Tag Archives: ad for Gerber’s baby food 1937

House Dresses from Ads, 1930s

Housewife in an ad for Cocomalt, Woman’s Home Companion, September 1936.

Possibly the best costume research advice I ever got was to read old magazines and pay attention to the ads. Fashion coverage rarely goes into the kitchen, but ads for soap, appliances, foods and other homely products will show you images that were credible to their readers. They’re not any more realistic than our TV ads with perfectly maintained kitchens and gardens, but they presented an ideal of normal life.

Did most housewives dress like this in the evening? I doubt it. Koehler furniture ad, WHC, Oct. 1936.

Ads are aspirational. They hold out the dream that, if you buy this product, your life will be transformed. So, for a view of everyday clothing, they aren’t perfect; they show the way people wanted to look. But they’ll help you to get into the mindset of the period.

Most women wore an apron while washing dishes. However, this wrap dress with its two sizes of polka dots and sheer ruffles might give you some good design ideas. S.O.S. Ad, March 1935. Delineator.

O.K., that’s more realistic. Under that clean apron, she’s wearing a dress with sheer ruffles on the sleeves. S.O.S. ad, Feb. 1935. Delineator.

Using an electric floor polisher. Appliance ad, Oct. 1934. Delineator.

Hmmm. White collars and cuffs seem to be a theme.

The next three housewives come from a series of Depression Era ads for Royal Baking Powder, in which their tight family budgets are given; the women may be wearing their best house dresses, freshly washed and ironed for the photographer, but the ads had to be believable to readers on tight budgets themselves:

This young housewife is living on $900 a year (about $17 per week.) Royal Baking Powder ad, March 1934. Delineator.

The housewife at right prides herself on spending just a dollar a day for her family’s food, but she manages to look neat and clean. Royal Baking Powder ad, January 1935.

She married on $20 per week. Interesting dress, with sheer white ruffles. It looks like her coordinating apron is pinned to her dress. Royal Baking Powder ad, February 1934. Delineator.

I was interested to see that some women sensibly adopted the sleeveless dress for housework:

Doing housework in a chic sleeveless dress. S.O.S. ad, May 1934. Delineator.

Sleeveless dress in an ad for Gerber’s baby food. August 1937. Delineator.

Mother in sleeveless dress with her children. Illustration for an article on child rearing, 1935. Delineator.

Ads for Scot paper towels show many pretty but credible house dresses. [It’s hard to imagine a time when we had to be taught what to do with a paper towel, but that is the purpose of this thirties’ ad campaign.]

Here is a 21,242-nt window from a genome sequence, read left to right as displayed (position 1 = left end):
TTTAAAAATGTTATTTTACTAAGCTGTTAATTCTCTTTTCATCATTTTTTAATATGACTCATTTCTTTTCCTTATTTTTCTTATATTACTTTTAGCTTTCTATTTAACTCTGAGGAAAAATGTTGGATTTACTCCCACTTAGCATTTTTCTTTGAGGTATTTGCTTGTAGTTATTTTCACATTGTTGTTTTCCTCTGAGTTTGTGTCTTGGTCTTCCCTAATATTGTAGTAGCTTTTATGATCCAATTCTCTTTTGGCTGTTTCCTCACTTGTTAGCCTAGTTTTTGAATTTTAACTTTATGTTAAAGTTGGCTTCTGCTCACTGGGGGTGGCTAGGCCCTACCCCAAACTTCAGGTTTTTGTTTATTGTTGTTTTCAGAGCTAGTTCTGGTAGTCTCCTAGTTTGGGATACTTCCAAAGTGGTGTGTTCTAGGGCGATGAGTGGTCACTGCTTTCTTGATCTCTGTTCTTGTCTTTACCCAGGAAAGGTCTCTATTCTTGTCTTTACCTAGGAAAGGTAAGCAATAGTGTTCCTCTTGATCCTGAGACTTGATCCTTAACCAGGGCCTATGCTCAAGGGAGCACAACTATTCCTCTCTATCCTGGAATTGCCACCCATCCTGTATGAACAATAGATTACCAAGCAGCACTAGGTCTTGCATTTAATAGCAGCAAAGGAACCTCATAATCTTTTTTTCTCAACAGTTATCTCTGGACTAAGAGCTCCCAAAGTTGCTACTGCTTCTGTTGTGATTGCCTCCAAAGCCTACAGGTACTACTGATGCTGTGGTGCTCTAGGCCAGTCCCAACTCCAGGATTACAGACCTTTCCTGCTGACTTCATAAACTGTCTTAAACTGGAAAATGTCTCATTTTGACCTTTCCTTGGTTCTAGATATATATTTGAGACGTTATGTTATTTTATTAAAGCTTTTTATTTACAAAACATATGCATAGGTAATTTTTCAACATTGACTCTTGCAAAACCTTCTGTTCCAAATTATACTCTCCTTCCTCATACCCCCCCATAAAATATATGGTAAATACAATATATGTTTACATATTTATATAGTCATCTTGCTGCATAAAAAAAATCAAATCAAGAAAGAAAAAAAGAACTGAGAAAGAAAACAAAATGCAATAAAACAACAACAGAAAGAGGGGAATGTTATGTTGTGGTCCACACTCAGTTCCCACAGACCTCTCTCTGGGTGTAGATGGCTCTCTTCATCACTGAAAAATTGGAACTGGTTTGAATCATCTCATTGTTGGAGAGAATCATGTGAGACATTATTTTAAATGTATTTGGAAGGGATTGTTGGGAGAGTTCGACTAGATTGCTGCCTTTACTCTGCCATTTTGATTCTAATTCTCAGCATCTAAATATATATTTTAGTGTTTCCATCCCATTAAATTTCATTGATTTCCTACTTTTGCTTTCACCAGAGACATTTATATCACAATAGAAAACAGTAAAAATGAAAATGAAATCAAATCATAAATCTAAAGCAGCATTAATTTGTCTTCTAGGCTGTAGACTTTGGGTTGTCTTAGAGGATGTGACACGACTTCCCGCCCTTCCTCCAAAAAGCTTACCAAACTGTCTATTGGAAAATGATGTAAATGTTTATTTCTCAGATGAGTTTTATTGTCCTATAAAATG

Ad for Scot paper towels, March 1935. House dresses were often made of lively, small-scale, floral print fabrics.

Ad for Scot paper towels, July 1937. White collar and cuffs on a plaid dress.

Ad for Scot paper towels, March 1936. Woman’s Home Companion. White collar and cuffs again.

A loose-sleeved plaid house dress. Ad for Scot paper towels, February 1936. WHC.

Wrap dress, in small floral print with sheer ruffled accents. Ad for Scot [bathroom] tissue, Nov. 1936.

After teaching women to use Scot paper towels for drying hands, draining bacon, wiping greasy pans, cleaning glass, et cetera

Scot Paper towel ad, December 1936. New customers, unfamiliar with paper towels, would also need a holder.

… the ad campaign finally got around to a use that didn’t require a verbal description:

Ad for Scot paper towels, December 1936.

Oops! No house dress in that one. (I do get distracted by these little glimpses into the past….)

This woman’s clothing probably emphasizes the ease [no sweat, ladies!] of using this vacuum, rather than her normal working clothes.

A housewife and her Hoover. Nov. 1937, WHC. Women who wear high heels all the time find flat shoes uncomfortable, (my stepmother wore sturdy 2″ heels while cooking and cleaning) but these heels are rather high and thin for doing housework.

Whether women really vacuumed the house dressed like this is questionable. But I think that the dress worn by this woman demonstrating a washing machine is probably very close to realistic.

It was hard to use a mangle machine like this without getting wet. From an article about laundry, WHC, March 1936. That’s what I call a “wash dress.”

This isn’t.

From an ad for laundry soap — Fels Naptha. WHC, Sept. 1936. This woman’s dress says her laundry is done. It’s not the “wash day” dress she wears in the drawing.

This ad reminds us that work dresses were still very long in 1936. Large-scale plaid dress in an ad for Sun-Maid Raisins. WHC, March 1936.

Print dresses featured in many ads between 1934 and 1937:

An ad for Lux laundry soap shows a flowered print dress with sheer collar. August 1934, Delineator.

Lux laundry soap claimed to be easy on stockings. Lux ad, Oct. 1937. I can imagine this dress, with its cool neckline, becoming a house dress as it aged.

A crisp floral print dress in an ad for S.O.S. pads. December 1936. This dress could certainly leave the house.

That print dress resembles a “sport dress” available from Tom Boys:

This sport dress could be ordered for $3.95 in February 1937. Ad for Tom Boys; WHC. Hemlines are rising.

Life experience leads me to think that many comfortable, washable sports dresses began as “good” casual clothes but eventually became only “good enough for housework” when they were damaged or out of style.

Perhaps the most truthful ad showing what many women wore during the Depression is this one:

Photo of a healthy farm family, thanks to Nujol laxative. From a Nujol ad, April 1934, Delineator.

 

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